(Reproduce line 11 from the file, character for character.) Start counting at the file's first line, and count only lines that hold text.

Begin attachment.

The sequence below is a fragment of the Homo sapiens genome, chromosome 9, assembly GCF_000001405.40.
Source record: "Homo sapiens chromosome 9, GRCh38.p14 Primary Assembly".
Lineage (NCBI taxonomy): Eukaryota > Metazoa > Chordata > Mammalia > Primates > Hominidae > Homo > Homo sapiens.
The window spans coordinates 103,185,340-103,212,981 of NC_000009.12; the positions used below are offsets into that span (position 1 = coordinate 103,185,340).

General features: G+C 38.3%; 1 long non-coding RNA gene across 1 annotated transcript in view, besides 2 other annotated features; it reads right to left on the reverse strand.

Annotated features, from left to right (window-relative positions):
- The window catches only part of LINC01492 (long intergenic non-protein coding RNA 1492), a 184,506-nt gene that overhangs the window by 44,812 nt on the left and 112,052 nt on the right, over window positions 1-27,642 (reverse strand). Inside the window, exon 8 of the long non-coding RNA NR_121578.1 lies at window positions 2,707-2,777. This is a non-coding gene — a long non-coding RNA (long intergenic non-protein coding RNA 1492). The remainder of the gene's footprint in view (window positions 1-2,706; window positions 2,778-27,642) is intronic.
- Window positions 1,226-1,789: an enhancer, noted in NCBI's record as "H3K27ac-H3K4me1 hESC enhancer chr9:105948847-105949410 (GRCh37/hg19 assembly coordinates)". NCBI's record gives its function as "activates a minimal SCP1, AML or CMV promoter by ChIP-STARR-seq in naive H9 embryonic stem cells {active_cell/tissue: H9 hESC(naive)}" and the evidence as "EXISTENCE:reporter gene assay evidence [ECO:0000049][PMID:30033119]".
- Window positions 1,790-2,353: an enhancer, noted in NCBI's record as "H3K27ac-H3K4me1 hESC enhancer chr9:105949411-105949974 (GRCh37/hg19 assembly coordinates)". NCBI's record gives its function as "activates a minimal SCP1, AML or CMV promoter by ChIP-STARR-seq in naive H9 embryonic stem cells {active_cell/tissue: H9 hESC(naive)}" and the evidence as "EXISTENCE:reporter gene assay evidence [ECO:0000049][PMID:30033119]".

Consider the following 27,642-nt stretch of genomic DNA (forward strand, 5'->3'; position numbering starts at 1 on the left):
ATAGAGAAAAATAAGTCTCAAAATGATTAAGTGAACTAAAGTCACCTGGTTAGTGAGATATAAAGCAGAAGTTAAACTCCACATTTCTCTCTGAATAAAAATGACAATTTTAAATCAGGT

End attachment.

ATAGAGAAAAATAAGTCTCAAAATGATTAAGTGAACTAAAGTCACCTGGTTAGTGAGATATAAAGCAGAAGTTAAACTCCACATTTCTCTCTGAATAAAAATGACAATTTTAAATCAGGT